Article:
Setting a Standard

The DIN A4 norm is something most everyone is familiar with. Yet standards
don’t just affect paper sizes, but almost all areas of our lives these days. Without standards (almost) nothing works in international business—but how are these standards created?
Text Jörg Riedle

This year a successful initiative is celebrating its anniversary: one hundred years ago, on March 1, 1918, the first DIN standard was published. Back then, standardization—the binding specification of requirements for products, services or processes—was above all a national matter. DIN is actually an abbreviation for the German Institute for Standardization (Deutsche Institut für Normung). This most important German standardization organization had been founded just a few months before, in December 1917.

Many things have changed since that time. Standards govern just about every area of our lives: regulations have been set over the past century for almost every product that we use in daily life—from components used in machine building (like that first DIN standard one hundred years ago) to safety features for sporting goods to rules about how certain production and administration processes should be executed.

In a globalized world, however, it is the international regulations that more and more frequently determine what a product or a process should be like. Since 1947, the International Organization for Standardization, or ISO, headquartered in Geneva, has been monitoring worldwide standards. The ISO has issued more than 22,000 international standards since that time—on almost every technical aspect imaginable. Currently 161 countries participate in this international standardization process.


But how does a new standard come into being?


1Almost every country has its own standardization organization—in Germany this is the German Institute for Standardization (DIN) with its famous DIN standards (of which the DIN formats for paper sizes are the most well known). But because global trade by its very nature does not stop at international borders, the national organizations have joined forces in a transnational organization. The largest and most important of these is the ISO in Geneva. It ensures that goods from different countries comply with equivalent norms, simplifying export and world trade. The famous DIN standard for paper has thus been an international standard for many years—codified in ISO Standard 216. This ensures for instance that the typical A4 paper also fits into printers manufactured in Japan, China and even in the United States, which uses a different standard size of 8.5 x 11-inch paper.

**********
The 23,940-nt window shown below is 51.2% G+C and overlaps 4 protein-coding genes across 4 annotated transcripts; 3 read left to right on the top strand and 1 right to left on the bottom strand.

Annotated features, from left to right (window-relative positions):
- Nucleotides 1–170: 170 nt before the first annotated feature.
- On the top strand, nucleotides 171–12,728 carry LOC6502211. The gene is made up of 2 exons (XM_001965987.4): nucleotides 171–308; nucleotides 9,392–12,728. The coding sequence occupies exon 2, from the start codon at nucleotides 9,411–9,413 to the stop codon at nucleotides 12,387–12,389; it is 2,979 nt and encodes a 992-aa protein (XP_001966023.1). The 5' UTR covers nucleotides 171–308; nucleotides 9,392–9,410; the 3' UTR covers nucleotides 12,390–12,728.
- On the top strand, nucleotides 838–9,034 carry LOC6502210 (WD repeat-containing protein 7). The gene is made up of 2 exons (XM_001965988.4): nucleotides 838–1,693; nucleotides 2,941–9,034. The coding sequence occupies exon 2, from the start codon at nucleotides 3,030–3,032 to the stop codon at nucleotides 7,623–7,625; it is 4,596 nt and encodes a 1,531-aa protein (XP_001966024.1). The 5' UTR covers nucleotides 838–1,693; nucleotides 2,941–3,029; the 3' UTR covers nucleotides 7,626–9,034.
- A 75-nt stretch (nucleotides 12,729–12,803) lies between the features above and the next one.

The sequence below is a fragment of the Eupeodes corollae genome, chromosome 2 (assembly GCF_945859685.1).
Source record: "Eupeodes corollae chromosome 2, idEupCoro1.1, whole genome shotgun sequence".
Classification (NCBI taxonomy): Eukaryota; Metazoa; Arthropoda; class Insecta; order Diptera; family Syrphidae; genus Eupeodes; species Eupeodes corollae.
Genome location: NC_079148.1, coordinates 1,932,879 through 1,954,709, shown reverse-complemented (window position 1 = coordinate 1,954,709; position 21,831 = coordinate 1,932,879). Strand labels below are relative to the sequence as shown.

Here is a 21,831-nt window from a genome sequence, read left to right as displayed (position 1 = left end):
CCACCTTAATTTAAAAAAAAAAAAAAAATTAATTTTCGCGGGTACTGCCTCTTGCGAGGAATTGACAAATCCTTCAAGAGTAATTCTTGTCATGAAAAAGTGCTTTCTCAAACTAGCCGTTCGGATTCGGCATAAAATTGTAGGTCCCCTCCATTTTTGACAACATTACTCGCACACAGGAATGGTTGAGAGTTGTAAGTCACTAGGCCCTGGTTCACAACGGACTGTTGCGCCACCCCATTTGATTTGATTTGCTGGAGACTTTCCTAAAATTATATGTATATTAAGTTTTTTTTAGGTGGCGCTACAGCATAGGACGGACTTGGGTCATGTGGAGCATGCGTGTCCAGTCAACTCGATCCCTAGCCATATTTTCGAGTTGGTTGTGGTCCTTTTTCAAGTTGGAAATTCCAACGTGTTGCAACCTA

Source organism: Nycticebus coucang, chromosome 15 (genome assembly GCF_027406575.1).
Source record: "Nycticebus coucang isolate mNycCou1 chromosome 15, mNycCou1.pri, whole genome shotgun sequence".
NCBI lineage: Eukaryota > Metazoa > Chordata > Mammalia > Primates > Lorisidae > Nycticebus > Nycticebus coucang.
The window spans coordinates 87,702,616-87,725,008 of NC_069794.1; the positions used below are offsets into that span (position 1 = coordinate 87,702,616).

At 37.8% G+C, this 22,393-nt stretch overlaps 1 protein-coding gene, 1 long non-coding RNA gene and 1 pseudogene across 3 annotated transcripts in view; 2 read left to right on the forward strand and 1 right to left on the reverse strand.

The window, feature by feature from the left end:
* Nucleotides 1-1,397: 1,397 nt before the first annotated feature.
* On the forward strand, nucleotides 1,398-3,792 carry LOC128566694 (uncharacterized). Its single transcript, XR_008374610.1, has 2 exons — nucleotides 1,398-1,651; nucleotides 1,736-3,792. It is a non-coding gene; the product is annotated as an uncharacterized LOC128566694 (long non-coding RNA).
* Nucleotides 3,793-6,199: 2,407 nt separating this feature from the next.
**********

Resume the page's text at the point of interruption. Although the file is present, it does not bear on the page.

2Very few products remain as stable over time as paper sizes. Many goods undergo further technical development, whether as a result of more modern manufacturing processes or new safety findings. Thus standards must continually be reviewed. For example, if a consumer organization discovers that the ISO Standard 20.345, which regulates the characteristics of safety shoes, must be amended, they can present this information to a standardization organization. The right to recommend a new standard or an adjustment to an existing one is fundamentally open to anyone—from government agencies to companies to individual persons. Depending on how relevant a product is for the international market, the proposal may be submitted at either the national or international level.


3A proposal has been submitted to the ISO. But does the revision of a standard really make sense? This question is reviewed through the New Work Item Proposal. The organization then asks its 161 member organizations—one for every participating country. If and only if a relative majority agrees to the proposal and at least five members are prepared to work on the revision does the proposal head to the next step.


4A working group is formed to draw up the specific text. The working group is made up of delegations of the participating national standardization bodies. Anyone may participate—after all, the working group should bring together as much expertise and as many opinions as possible. Depending on the topic, the group may get to be quite large. Along with the national organizations and consumer protection groups, the working group usually also has representatives from industrial associations, while ensuring that no interest group has a majority. The ISO counsels against one-sided representations: the committee chairs must guarantee that all relevant groups have a say and participate in the decision-making.

5Perhaps several years have passed by now. The draft version is finally finished—and is made public for the first time. All interested parties once again have the opportunity to present their views in several clearly defined steps. No objections? Then the ISO can take the final step and publish the new standard.


6The ISO is an association and therefore the individual member states aren’t obligated to accept its standards. But because it makes sense to set as many international standards as possible for global trade, many countries voluntarily accept the standards and incorporate them into their own regulations. Thus the European Union adopts the majority of regulations that are developed by the ISO in Geneva.


7Where a standard applies can be easily determined by the combination of letters and numbers in each standard. In Germany this works as follows: the DIN abbreviation plus a number is exclusively or mainly relevant for Germany. The abbreviation DIN EN plus a number indicates that the standard has been adopted by all the members of the joint European standardization organization. And if the designation reads DIN EN ISO plus a number, then this means that the standard applies at the national, European and international levels.